The Simple Shocking Failures of Microsoft Google Facebook Apple And Silicon Valley

Brian S Hall / October 22nd, 2013

Silicon Valley companies love to remind us they are on a mission to change the world. Perhaps, although I confess I’m slightly suspicious given their obvious relentless pursuit of funding, acquisitions, getting acquired, going public, and generating piles of cash.

And because so many things they offer us — things that really ought to work, every time, anytime, no questions asked — fail so miserably. This list, it seems, is endless.

Email gets a pass. Siri is so thoroughly ineffectual and so utterly counter to its advertising that I’m not even going to include it here. Wouldn’t be fair. Same with the industry’s tragic dependence upon advertising, which now litters nearly every real, physical, virtual and digital space any of us might occupy. But there’s far more than these, of course. My smartphone ought to know how I feel, right this moment. After all, what contains more data on me, about me, historical and present, than my smartphone? Know how I feel and play a song to match my mood, for example. That would be awesome. Only, that’s asking for too much, I suspect. I mean, has Apple’s “genius” service ever worked for anyone, ever? I’ve received better music and movie recommendations from my mother — and she neither listens to music nor watches movies.

There may be unknowable failures, of course. Perhaps with Google and Amazon giving us so much for free in return for using their service, we are creating a future America that believes everything should be offered at no price, or that profit is unnecessary to sustain a business, or that we are all entitled to something, anything, without ever paying for it. That’s a potential massive dependency failure. Only, I am merely concerned with the obvious failures. Those instances where some lone wolf at each of these companies should not have even had to point it out because it ought to have been so obvious to everyone involved.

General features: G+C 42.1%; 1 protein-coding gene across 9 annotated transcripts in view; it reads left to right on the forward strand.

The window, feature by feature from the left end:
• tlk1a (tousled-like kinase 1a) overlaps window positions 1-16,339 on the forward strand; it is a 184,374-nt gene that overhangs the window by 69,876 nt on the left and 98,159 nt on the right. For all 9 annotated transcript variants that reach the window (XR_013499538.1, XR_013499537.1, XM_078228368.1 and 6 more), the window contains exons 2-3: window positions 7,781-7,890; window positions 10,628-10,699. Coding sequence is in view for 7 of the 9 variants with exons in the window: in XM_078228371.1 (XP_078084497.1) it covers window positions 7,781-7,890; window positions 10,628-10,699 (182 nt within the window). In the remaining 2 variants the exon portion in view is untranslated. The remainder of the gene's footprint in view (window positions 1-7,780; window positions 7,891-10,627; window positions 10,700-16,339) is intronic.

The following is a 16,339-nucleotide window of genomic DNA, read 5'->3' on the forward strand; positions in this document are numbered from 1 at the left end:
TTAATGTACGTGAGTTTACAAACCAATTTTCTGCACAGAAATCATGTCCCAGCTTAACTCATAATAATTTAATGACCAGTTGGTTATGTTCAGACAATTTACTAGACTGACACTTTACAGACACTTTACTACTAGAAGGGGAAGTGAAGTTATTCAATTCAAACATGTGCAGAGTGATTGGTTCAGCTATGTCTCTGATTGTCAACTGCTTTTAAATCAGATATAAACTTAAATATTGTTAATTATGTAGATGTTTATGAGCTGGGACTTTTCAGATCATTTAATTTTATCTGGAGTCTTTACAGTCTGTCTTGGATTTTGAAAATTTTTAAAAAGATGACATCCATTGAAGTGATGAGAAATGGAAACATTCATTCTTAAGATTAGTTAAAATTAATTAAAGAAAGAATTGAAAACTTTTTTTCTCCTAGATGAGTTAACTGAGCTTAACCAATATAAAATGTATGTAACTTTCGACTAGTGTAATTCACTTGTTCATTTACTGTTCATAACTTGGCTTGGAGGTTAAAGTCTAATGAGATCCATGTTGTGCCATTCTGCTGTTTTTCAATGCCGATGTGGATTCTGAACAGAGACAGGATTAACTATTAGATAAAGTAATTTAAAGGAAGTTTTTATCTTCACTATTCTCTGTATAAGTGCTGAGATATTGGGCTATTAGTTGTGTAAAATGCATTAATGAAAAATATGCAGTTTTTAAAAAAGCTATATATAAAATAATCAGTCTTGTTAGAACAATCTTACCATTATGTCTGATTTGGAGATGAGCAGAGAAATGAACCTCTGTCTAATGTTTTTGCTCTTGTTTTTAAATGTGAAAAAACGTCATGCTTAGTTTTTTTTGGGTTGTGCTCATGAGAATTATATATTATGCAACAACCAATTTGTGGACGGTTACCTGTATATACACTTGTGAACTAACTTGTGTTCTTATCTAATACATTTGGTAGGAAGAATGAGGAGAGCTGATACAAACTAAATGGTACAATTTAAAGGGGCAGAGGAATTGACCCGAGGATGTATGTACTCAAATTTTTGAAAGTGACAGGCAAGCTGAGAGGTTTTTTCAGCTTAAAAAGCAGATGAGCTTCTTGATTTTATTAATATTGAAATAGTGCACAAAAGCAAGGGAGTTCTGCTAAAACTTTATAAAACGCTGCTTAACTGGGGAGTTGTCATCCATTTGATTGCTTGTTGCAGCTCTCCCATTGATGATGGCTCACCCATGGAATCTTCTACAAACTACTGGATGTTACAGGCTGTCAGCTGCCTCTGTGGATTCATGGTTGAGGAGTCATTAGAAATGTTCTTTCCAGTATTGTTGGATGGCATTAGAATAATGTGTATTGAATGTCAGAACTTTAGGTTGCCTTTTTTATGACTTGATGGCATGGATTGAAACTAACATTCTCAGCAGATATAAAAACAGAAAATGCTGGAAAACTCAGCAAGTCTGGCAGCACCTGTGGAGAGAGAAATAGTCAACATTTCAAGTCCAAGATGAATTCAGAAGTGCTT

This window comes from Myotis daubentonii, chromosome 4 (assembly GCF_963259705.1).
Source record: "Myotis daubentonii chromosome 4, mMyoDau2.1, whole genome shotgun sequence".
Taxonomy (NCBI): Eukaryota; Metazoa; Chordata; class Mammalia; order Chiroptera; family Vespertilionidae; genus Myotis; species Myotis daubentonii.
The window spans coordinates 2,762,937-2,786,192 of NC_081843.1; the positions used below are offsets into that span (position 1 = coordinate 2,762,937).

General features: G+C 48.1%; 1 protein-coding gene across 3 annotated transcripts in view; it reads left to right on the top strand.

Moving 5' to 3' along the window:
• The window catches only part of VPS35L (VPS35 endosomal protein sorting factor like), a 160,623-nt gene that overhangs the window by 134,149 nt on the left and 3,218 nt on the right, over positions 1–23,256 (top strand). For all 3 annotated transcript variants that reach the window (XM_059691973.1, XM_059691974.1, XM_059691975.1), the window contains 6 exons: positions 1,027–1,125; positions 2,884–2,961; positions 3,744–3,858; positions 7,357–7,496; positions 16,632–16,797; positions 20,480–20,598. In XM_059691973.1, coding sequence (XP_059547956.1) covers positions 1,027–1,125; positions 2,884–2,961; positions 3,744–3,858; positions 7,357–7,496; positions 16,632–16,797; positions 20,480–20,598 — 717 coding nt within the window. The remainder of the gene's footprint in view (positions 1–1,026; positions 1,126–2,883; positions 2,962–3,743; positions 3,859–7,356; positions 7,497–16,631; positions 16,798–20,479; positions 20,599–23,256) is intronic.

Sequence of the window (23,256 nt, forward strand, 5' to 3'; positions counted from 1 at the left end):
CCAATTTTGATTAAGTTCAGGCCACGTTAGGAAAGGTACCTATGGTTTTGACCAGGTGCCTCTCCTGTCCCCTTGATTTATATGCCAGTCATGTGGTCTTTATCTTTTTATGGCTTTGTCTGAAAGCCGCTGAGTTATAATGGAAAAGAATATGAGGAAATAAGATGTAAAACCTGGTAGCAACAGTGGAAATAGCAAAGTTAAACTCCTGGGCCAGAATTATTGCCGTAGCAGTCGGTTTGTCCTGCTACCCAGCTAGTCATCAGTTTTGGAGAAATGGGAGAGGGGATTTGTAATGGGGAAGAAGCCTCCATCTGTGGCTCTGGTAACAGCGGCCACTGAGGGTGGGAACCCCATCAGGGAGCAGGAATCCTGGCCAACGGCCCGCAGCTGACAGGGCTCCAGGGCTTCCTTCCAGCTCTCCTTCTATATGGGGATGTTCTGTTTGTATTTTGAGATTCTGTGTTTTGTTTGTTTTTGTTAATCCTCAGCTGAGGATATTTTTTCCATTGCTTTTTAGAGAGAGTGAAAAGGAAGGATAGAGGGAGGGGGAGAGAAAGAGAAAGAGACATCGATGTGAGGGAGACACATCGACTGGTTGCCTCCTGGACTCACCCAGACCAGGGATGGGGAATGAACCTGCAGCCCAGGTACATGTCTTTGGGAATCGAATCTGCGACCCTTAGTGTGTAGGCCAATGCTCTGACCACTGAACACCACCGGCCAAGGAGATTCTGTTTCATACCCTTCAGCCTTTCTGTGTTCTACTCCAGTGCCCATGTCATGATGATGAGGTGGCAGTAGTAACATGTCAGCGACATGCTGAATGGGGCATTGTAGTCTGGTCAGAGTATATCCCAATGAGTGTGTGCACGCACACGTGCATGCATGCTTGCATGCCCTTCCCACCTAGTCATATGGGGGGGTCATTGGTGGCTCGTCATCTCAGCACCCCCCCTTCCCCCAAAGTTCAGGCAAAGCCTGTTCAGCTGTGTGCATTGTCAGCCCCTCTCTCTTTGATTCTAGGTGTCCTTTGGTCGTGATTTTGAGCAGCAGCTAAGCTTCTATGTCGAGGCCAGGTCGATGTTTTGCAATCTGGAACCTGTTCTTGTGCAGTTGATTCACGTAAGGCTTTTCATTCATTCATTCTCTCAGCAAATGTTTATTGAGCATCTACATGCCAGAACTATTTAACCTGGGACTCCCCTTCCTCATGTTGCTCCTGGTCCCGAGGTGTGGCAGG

Why is it that practically every single smartphone ever built can’t seem to recognize that the WiFi it is connected to isn’t actually connected to the Internet — so switch over to cellular, already! In a world where I can tweet from a jet 30,000 feet above the ground, this should not ever happen.

Any site that demands I first log-in using Facebook is a failure — and an affront to decency. Imagine any physical retail store doing the same.  Similarly, any site that allows us to log-in using our Facebook credentials should not ever receive more than confirmation of our identity. Our location, contacts, friendships and long history on Facebook should not ever be handed over without our explicit and ongoing consent.

Too often, Instagram videos fail to play on my iPhone. On my Mac, Twitter Vine videos fail more often than they work. I’ve stopped clicking on Vine links, in fact.

Printing from an iPhone or iPad is a joke.

Windows 8 — and I promise you, I am no Microsoft hater — is so inexplicably, almost painfully user-unfriendly that, and I am serious here, every other thing Microsoft has done right, and every other thing they have achieved, and despite all their money, and ignoring the ascendency of iOS and Android and the rise of iPad in the workplace, the breadth and scale of of the Windows 8 OS failure is such that it could literally take down the entire company.  Microsoft could absolutely afford to be years behind in the smartphone wars and could absolutely drop billions and billions more on online services and go through a succession of just terrible post-Ballmer CEOs and could be outright hostile to the consumer market — if such a thing exists — and  they could still dominate the enterprise for at least another generation. Except…Windows 8 is so shockingly hard to use, so determinedly strategy over function that I now believe it’s a very real possibility that Bing will be worth more than Windows before this decade is out. I say this absolutely as someone who wants this great American company to thrive — and as someone who fully believes that Microsoft’s singular UI strategy and flat “live tiles” design is still the right one. As someone who cares, I cannot emphasize this enough: fix it.